Government urged to test sewage water for coronavirus
KATHMANDU, AUGUST 30
With the increased risk of cluster outbreak of the novel coronavirus in parts of the country, including Kathmandu valley, experts have urged the government to map coronavirus in sewage water so that outbreak clusters could be identified, infected people isolated immediately and treatment provided to the infected people before they developed serious symptoms of the disease.
Executive Director of Centre for Molecular Dynamics Nepal Dibesh Karmacharya said mapping of COVID-19 in sewage could save government resources and help it prevent the pandemic effectively. He said his office had conducted tests in sewage waters in four places of Kathmandu valley and found traces of COVID-19 in two places. He said if the government tested sewage water to ascertain the risk of COVID-19 infection, it could save a lot of money as it would have to test far fewer people.
“Once the government authorities find coronavirus in sewage water, they can take immediate steps to prevent the disease from spreading,” he said.
He added that health authorities can then conduct PCR tests among residents of the nearby areas.
National Health Research Council Researcher Meghnath Dhimal said mapping coronavirus in sewers in places that had already reported COVID-19 infection would not help much, but if researchers did their research in places where the contagion had not been reported, then that would certainly help the government to tackle the pandemic effectively.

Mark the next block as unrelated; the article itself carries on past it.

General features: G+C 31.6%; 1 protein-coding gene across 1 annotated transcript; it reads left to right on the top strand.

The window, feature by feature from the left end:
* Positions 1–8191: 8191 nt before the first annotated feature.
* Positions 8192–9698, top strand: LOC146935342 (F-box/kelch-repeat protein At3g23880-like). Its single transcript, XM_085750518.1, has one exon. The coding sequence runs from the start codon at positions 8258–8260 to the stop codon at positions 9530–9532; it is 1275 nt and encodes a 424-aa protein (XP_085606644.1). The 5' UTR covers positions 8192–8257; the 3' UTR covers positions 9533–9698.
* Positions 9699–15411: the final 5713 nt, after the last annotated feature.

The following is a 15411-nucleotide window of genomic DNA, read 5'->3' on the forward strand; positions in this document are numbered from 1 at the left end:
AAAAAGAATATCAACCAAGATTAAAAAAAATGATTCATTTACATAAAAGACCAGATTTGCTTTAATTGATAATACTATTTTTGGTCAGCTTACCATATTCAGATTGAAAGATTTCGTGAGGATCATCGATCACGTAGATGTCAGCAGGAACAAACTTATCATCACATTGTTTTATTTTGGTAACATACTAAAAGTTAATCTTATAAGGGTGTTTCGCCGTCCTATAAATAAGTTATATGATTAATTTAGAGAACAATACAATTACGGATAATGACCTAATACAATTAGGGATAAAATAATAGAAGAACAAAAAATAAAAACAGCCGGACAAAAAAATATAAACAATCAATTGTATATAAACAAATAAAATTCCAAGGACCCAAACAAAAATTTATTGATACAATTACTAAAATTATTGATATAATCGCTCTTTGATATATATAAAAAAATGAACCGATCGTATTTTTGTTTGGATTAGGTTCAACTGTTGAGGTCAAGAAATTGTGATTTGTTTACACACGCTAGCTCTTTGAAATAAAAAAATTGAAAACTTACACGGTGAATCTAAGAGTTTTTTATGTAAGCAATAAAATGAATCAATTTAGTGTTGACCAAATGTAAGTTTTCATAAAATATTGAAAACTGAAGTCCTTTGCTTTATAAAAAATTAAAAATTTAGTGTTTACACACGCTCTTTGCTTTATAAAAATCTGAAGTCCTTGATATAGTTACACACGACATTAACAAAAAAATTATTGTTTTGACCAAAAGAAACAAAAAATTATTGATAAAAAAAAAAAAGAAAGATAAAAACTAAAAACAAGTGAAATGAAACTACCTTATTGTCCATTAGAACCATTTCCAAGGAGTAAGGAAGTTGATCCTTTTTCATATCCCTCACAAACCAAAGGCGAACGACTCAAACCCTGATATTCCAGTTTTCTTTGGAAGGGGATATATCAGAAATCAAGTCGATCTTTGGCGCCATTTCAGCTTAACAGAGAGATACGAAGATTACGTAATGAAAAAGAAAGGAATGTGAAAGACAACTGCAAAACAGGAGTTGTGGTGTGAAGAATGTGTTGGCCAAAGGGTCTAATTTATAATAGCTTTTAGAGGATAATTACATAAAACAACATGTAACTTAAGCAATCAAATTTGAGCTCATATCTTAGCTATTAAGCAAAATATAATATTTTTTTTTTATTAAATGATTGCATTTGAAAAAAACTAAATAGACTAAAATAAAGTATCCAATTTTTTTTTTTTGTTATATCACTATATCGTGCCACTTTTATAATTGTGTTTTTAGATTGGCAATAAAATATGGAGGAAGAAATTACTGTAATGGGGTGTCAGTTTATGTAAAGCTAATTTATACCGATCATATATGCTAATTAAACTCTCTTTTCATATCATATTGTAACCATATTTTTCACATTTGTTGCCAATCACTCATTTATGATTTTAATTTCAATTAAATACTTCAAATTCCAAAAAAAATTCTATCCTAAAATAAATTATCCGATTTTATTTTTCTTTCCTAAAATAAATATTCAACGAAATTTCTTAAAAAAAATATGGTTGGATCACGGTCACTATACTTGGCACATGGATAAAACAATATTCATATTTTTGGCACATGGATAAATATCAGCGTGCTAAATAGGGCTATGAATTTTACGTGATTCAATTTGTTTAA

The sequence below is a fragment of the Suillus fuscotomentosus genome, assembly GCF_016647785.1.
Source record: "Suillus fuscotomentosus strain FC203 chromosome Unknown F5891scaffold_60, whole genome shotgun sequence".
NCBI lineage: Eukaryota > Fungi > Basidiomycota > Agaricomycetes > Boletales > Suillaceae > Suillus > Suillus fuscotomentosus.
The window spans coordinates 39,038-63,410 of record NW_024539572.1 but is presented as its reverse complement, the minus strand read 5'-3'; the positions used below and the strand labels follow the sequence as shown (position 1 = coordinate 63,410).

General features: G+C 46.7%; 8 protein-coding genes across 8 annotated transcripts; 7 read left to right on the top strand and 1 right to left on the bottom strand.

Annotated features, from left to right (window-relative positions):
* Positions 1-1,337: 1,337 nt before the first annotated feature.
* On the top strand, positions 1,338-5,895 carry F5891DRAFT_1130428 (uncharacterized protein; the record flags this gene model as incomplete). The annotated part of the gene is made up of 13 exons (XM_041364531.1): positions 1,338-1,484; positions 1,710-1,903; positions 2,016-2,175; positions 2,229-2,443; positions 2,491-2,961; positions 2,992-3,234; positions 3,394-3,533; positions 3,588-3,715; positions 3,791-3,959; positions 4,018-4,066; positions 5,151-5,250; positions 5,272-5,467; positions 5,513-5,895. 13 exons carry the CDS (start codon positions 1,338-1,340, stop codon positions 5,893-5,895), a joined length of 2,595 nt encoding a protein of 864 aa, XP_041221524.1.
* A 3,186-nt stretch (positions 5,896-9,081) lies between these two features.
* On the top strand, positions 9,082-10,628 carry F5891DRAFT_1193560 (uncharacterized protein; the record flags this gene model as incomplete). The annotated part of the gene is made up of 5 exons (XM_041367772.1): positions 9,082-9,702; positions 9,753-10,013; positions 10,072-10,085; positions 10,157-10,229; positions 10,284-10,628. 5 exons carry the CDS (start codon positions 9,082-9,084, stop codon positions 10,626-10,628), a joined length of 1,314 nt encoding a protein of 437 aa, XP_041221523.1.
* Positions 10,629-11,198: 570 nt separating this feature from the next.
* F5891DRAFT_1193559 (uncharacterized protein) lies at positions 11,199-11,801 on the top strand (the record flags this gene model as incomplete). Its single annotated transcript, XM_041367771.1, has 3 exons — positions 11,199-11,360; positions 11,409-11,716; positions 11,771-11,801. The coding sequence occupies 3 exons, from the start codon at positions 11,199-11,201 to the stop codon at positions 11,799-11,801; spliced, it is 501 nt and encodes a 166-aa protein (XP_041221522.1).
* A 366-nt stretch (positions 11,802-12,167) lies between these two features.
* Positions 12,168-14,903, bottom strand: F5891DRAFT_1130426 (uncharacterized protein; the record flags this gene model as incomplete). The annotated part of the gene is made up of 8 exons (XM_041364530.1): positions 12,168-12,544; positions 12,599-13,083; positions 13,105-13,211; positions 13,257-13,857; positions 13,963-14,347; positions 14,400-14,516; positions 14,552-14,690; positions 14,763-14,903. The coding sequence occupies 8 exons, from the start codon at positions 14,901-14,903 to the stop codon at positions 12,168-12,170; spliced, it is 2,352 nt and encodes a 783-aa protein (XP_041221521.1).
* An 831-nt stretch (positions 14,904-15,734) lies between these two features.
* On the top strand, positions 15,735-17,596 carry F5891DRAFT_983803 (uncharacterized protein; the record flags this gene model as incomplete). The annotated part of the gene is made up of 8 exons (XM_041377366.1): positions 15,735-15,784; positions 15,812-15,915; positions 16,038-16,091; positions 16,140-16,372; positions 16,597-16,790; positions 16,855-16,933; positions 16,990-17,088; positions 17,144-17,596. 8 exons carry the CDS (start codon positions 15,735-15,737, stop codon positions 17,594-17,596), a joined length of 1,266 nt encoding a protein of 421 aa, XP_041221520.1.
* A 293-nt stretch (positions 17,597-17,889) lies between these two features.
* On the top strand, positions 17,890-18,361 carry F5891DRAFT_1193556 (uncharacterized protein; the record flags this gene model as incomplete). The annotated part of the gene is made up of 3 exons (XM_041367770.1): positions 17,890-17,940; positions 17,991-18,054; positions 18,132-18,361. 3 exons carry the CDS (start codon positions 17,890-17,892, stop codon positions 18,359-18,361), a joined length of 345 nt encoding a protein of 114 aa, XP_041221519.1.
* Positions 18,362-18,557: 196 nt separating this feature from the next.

Chairperson of National Health Research Council Anjani Kumar Jha said mapping of coronavirus in sewage water was not on the council’s research agenda for now.
Public health expert Samir Mani Dixit said the government was not keen to map coronavirus in sewers, but if the government did that, it would certainly save the government a lot of resources. “Testing of sewage water for coronavirus can help the government identify new places that are at risk of COVID-19 infection,” Dixit added.
A version of this article appears in e-paper on August 31, 2020, of The Himalayan Times.